This Week's Day-by-Day Picks 


It should be a foregone conclusion at this point that women -- American and otherwise -- deserve to speak their minds. But slam poetry is still a male-dominated game, perhaps because the boys' rapid-fire stylings bulldoze right over the more rollicking subtleties of feminine meter. To combat that, Chicken Grease, a monthly hip-hop open mic at the Starry Plough, offers lyrical ladies a chance to flow with comfortable impunity at the Second Annual Amazon Poetry Slam. Though Chicken Grease co-host Karen Ladson will be in Chicago coaching a local slam team at the nationals, Nazelah Jamison (formerly of Spearhead) will be on hand to award $90 in cash prizes, and music will be provided by DJ Agana. The first twenty women to sign up get in free; everyone else pays $5. Sign-up starts at 7:30 p.m., the show starts at 8:30, and all genders are invited to enjoy this event. 3101 Shattuck Ave., Berkeley. -- Stefanie Kalem


"There's such thing as a normal family? Please, can you define normal?" asks Kathryn McCarty in reference to her new play, The Last Hoorah, a family reunion drama about four estranged siblings meeting as adults. Playwright McCarty's works (When We Danced, Henry Ever After, etc.) have been produced all over the Bay Area, including by Pleasant Hill's Galatean Players Ensemble Theatre, where The Last Hoorah previews tonight at 8 p.m. Helen Means is directing, with Mark Hinds, Andy Stillion, Mary Ann Hayes, and Don Tamblyn in the lead roles. It then opens Friday, August 8 for a run through August 24 at the School House Cultural Center Theatre, 2050 Oak Park Blvd., Pleasant Hill. Tickets $10-$12 at 925-676-5705. For mature audiences only. -- Kelly Vance


Feeling guilty about not supporting the arts? May we humbly suggest that you mediate any lapses you may have by checking out a staged reading of Cocktails at Eight, a new play by Lorien McKenna. Tonight and tomorrow night at 8 p.m., you can attend this Guilty Theatre production at Lafayette Town Hall Theatre, 3535 School St. at Moraga Rd. The screwball comedy harks back to pre-Code Hollywood in its depiction of the surprises and misunderstandings at a birthday party. Alameda-based playwright McKenna is a cofounder of Guilty Theatre, which is part of Theater Bay Area and fiscally sponsored by Brava! For Women in the Arts. The woman-founded company is devoted to cultivating new voices in theater. The reading is directed by Sandi Andersen-Tarica and features a cast of eight. Tickets cost $11-$16. For tickets, call 925-283-1557, and visit or for further details. -- Stefanie Kalem


Hairdressing. Hors d'oeuvres. Kimonos. Multimedia. No, this isn't a script excerpt from Stephen Soderbergh's Schizopolis. It's the ingredients that comprise From the Seed, an art opening reception taking place at the fine arts, home decor, and flower shop Bohema, 1527 Shattuck Ave., Berkeley. On exhibit is multimedia work by Laura Anderson and Emily DiFonzo, including a collaboration between the two, and the evening begins at 7 p.m. with a fashion show featuring vintage and contemporary garments from the collection of Shirley Nachmann. Later on, there will be a performance of salon owner Terri Varela's brand-new one-woman show about the hairdresser-client relationship. Wine and tasty art-show vittles will be served till 9 p.m., and Christian Arrizmendi will be spinning world and house music. Call 510-540-9876 for more details. -- Stefanie Kalem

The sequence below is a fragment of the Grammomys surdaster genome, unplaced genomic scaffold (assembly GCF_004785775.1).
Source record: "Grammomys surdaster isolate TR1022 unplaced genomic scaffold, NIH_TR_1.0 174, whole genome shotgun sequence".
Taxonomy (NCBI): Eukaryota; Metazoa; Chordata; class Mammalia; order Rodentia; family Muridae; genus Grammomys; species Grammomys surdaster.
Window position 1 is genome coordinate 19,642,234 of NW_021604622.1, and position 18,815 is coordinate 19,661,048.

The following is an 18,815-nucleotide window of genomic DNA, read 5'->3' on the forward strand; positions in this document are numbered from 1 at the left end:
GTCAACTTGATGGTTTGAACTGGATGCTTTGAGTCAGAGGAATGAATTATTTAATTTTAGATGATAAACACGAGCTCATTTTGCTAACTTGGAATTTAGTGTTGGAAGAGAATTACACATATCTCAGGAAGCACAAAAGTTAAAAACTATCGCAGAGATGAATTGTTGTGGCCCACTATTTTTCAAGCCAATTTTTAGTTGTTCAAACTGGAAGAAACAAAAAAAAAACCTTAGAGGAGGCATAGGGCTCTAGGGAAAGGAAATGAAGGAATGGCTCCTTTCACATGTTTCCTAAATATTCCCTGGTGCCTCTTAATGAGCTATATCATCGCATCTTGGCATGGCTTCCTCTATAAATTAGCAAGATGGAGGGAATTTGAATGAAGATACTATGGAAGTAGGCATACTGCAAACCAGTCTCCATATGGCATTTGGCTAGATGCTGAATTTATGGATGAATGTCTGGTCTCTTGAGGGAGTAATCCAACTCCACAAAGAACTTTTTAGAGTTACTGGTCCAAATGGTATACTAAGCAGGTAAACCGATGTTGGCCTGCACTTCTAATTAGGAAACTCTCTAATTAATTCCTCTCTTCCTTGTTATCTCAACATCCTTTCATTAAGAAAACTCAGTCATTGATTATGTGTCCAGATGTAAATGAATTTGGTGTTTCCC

SUN 10

New York-born Molly Picon (1898-1992) was the foremost Yiddish theater actress in the United States, but she also branched out to vaudeville and movies -- in such schmaltzy old-country films as Yidl mitn Fidl and Mamele. She even popped up as a semiregular (Mrs. Bronson) in Car 54, Where Are You? on TV and appeared as "Mrs. Goldfarb" in two of the Cannonball Run flicks. The roles her core audience loved best, however, were ones where she played the feisty, self-reliant shtetl girl, as in the 1923 silent East and West, a cross-cultural mistaken-identity drama-comedy playing today (2 p.m.) at the Berkeley Richmond Jewish Community Center. You can't hear her sing, but get a load of that punim. A $2 donation takes you to old Poland. 1414 Walnut St., Berkeley, 510-848-0237. -- Kelly Vance

MON 11

Ross Bleckner's spitbite aquatints appear to be pure science, with a twist -- microbes, proteins, and paramecia in brilliant, unnatural color. The etchings of James Brown (no relation) seem equally microscopic and frighteningly organic; you can almost see them squirm. Shades of the Blob. Both artists' prints are on display in a show titled OKTP: From the Studio of Paulson Press, from now until June 2004 at 500 12th St. in downtown Oakland. The exhibits are organized by the Professional Services Division of the Oakland Museum of California, presumably to soothe the souls of the office workers who pass by. Or scare them, whichever comes first. For more information, call 510-238-6836, or log on to or -- Kelly Vance

TUE 12

While traveling in India in her early twenties, Diana Winston encountered Buddhism for the very first time. She quickly figured out that it was the thing she was seeking, despite not having known she was looking for anything specific at all. After ten years meditating in monasteries and retreat centers in the United States and Asia and one year as a Buddhist nun in Burma (Myanmar), Winston has written Wide Awake: A Buddhist Guide for Teens. The book is based on techniques Winston perfected while teaching adolescents to meditate in classes, retreats, and school visits, which she's been doing since 1993. Now a teacher at Spirit Rock and the Insight Meditation Society, she stops by Black Oak Books (1491 Shattuck Ave., Berkeley) tonight at 7:30 p.m. Visit for more info. -- Stefanie Kalem

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